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North Dakota congressional district

Since the reapportioning of Congressional seats following the 1970 census, all of North Dakota is contained within one Congressional District. At the 1972 election, this meant that the two North Dakota congressional districts were merged into one, and Mark Andrews (Republican incumbent in the 1st Congressional District) won the newly-merged district with 72.7% of the vote. Arthur Link, Democrat incumbent in the 2nd Congressional District, did not stand for re-election, but was successful in winning election as the State's Governor.

In the post-Watergate 1974 elections, Andrews was challenged by Byron Dorgan (D) and was re-elected with 55.7% of the vote. In 1976 and 1978 he increased his majority over Democrat challengers Lloyd Omdahl and Bruce Hagen respectively.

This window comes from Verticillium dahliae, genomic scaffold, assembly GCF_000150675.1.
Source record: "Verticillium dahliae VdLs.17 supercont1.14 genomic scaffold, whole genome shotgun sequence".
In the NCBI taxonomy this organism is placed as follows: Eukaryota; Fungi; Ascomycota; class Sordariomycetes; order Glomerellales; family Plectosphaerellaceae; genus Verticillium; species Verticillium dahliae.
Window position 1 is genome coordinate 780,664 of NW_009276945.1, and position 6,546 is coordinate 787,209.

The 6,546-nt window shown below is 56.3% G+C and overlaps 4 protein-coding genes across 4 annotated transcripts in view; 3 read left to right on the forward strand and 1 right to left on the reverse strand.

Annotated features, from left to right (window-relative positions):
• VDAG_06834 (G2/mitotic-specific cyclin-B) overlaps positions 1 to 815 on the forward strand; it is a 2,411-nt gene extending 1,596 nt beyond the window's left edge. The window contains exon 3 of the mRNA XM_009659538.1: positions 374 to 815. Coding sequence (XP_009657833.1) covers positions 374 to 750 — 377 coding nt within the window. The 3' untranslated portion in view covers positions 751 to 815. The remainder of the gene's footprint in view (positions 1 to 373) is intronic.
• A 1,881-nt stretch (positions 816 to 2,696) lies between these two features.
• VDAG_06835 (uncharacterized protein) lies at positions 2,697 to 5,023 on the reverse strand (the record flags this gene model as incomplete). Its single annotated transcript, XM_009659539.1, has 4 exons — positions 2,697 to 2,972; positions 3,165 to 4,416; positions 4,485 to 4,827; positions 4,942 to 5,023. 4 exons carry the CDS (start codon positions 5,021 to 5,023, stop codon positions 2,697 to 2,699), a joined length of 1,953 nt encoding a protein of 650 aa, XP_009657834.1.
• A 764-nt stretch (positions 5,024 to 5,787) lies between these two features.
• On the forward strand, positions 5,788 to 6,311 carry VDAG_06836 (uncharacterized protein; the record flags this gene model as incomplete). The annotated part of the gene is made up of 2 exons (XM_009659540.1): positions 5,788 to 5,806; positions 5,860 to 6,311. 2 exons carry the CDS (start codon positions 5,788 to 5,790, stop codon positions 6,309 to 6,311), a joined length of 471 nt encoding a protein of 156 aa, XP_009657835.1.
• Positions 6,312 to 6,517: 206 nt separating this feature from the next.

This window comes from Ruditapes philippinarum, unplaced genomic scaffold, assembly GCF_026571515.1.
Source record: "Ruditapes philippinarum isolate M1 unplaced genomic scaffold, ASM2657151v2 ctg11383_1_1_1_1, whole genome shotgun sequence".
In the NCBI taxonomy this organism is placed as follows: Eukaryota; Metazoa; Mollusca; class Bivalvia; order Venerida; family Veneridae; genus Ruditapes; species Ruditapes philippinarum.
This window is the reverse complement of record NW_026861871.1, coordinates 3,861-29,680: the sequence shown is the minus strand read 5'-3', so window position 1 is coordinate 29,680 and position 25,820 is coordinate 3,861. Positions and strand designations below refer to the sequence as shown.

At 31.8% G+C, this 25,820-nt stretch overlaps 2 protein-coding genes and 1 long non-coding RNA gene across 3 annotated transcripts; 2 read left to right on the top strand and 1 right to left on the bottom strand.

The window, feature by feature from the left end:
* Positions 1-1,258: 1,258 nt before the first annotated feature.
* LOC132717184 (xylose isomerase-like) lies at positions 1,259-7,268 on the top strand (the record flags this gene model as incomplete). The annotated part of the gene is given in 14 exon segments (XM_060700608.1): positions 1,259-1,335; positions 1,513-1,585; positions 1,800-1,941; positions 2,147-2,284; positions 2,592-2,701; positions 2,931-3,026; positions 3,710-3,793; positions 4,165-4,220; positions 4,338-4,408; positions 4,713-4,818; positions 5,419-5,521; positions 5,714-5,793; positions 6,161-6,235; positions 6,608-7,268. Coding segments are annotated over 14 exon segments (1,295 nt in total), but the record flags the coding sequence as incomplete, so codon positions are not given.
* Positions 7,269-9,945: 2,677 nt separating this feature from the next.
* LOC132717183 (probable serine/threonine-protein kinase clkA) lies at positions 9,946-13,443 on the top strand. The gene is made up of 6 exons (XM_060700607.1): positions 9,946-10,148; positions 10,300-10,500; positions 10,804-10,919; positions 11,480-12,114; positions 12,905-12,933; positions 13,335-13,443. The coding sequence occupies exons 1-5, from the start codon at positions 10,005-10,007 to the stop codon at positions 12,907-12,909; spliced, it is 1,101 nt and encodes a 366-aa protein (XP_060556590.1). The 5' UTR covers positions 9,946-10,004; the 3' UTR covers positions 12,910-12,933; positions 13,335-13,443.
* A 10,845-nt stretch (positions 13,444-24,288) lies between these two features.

Andrews ran (successfully) for the United States Senate in 1980 and so stood down. In his place, Byron Dorgan ran for the open seat and defeated Republican Jim Smykowski by 56.8% to 42.6%. He obtained re-election with his percentage vote never dropping below 70% until 1990 (when Republican Edward T. Schafer, later to be elected Governor of the State, held him to only 65.2%). Dorgan in turn ran for a Senate seat in 1992 and left an open seat which was assessed as leaning Democratic. Republican John Korsmo lost to Democrat Earl Pomeroy by 39.4% to 56.8%.

Pomeroy has seen some close elections when defending his seat. He won only 52.3% in 1994, 52.9% in 2000 and 52.4% in 2002. However in the 2004 elections he won 59.6% of the vote over Duane Sand.


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